• [quote author="b1gsnak3" date="1365687201"]well... didn't you say that connectionwidget is your subclass of QWidget, which is your centralWidget?[/quote]
    Hey, you're focused, I like it =P

    Yes I did, my ConnectionWidget is a subclass of QWidget, it's intended to be a central widget but not the only one. That's why I'm stuck here. I have to find a way to let children handle the message easily.

    Thanks anyway.



  • Ok. But be careful because setting a new central widget will delete the old one. As to your problem, please, if you can, explain again to me because I can't understand from bits and pieces xD


  • Lifetime Qt Champion

    If you have multiple widgets that will go as "central widget", you might be interested by QStackedWidget. Have all your widgets in the stack and show the right widget at the right time.



  • [quote author="b1gsnak3" date="1366008052"]Ok. But be careful because setting a new central widget will delete the old one.[/quote]

    Yup, thanks. I always @delete this->centralWidget();@


    [quote author="SGaist" date="1366010452"]you might be interested by QStackedWidget.[/quote]
    Unfortunately, I forgot about it and did something ugly, but really efficient for my case.

    I re-explain for b1gsnak3: I want a simple and easy system to change my centralWidget and listen to the child "changeStatus" to route it to statusBar()->showMessage(). I did it my way at the beginning (connection in children, bad), but someone (Objective-C dev) told me about the delegates but I wanted C++ dev advices.

    Here is what I did:

    I've created my own "AbstractWidget" which has a pure virtual slot (nextWidgetAction()), which what the children have to call when they've done their job (Database connection for example).

    "nextWidgetAction()" must actually create a new widget, which is the next widget the parent have to show in its centralWidget, and emit the signal "widgetJobFinished(AbstractWidget *newWidget)".

    The parent is listening to widgetJobFinished() and call setCentralWidget with the parameter.

    I've overloaded "setCentralWidget()" in my MainWindow to take only "AbstractWidget *", to be able to pass it any of my subclassed widgets.

    In "setCentralWidget(AbstractWidget *)", I delete "this->m_centralWidget;" (which is my subclassed current widget).

    Then I call "QMainWindow::setCentralWidget(newWidget);" to set my new centralWidget, store it in my MainWindow and listen to the newWidget's slot "widgetJobFinished(AbstractWidget *)".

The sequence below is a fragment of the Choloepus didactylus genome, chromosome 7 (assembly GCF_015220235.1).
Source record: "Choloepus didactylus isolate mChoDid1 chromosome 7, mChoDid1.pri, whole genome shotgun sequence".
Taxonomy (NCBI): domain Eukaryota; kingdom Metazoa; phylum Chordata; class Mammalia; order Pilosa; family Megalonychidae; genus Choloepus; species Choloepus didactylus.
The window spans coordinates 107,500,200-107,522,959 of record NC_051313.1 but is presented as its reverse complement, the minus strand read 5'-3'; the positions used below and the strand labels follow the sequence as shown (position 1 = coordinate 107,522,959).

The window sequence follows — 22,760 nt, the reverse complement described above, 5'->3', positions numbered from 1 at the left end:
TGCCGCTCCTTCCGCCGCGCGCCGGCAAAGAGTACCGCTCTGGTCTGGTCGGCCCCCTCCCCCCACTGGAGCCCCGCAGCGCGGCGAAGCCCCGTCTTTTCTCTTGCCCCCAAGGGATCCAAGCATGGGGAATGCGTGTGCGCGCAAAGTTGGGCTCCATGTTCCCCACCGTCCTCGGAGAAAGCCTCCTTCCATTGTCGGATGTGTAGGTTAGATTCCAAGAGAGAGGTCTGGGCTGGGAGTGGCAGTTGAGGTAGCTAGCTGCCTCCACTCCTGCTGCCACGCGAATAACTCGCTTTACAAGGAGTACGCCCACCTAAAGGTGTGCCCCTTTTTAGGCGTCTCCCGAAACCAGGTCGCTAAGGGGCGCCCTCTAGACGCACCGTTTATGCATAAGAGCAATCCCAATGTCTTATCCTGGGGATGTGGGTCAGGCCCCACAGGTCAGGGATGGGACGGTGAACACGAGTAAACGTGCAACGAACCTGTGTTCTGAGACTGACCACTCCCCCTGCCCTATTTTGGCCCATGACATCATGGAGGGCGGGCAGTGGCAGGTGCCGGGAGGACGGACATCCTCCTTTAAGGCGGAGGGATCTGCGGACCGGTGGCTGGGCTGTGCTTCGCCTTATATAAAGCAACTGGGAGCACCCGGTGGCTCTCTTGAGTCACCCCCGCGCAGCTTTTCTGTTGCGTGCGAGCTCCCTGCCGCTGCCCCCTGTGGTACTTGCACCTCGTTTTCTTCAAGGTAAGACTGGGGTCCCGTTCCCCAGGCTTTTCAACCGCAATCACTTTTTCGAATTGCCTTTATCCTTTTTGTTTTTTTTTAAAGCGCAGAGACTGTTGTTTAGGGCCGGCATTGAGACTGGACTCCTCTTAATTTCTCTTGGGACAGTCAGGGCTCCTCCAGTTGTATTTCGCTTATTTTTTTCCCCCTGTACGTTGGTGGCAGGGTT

It's not really nice to do that way, but to combine a system where the MainWindow can't know in advance which "type" of widget it has to show when and change the statusBar() correctly, the best way for me was to initialize IN the children the following widget (for i.e.: "welcomeWidget" inits "databaseConnection" which inits "queryWidget") and obviously the widgets can't show backwards (the old are deleted) and there is no need.

    What do you think about that ?


  • Lifetime Qt Champion

    Isn't that some sort of QWizard you are writing ?



  • [quote author="SGaist" date="1366014252"]Isn't that some sort of QWizard you are writing ?[/quote]
    Hum... Now you mention it, yes it is :/
    But I don't need the ability to go backward, but except that, it could be a QWizard.



  • 1st. For your setCentralWidget I would do it like:

    @
    if(this->centralWidget() != 0) delete this->centralWidget();
    @

    2nd. You could've used just one class, with an Enum of properties (which you set when you instantiate the properties) that would be your different types of action your widget needs to do and according to those properties create your widgets and call different methods (or use different constructors for each type of widget). And you would've had one big class instead of multiple ones.



    1. I think you can delete multiple times "NULL" but not an already deleted pointer. So checking if NULL won't guaranty me to delete an allocated space. Anyway, I have the habits to do like this EVERY TIME, to be safe, and to be able to delete it again and again if I try to delete a pointer passed by a parent for example:
      @ptr = new ...;
      delete ptr;
      ptr = NULL;@

    2. I could do like that, but I wanted my MainWindow completely unaware of the children, as a QMainWindow would. So it means, every time I want a new widget, I just have to create it in the previous child and pass it in the SIGNAL. Then I don't need to modify the MainWindow class, and I will have multiple children because anyway, these children will have their own job and so their own class. Isn't it ?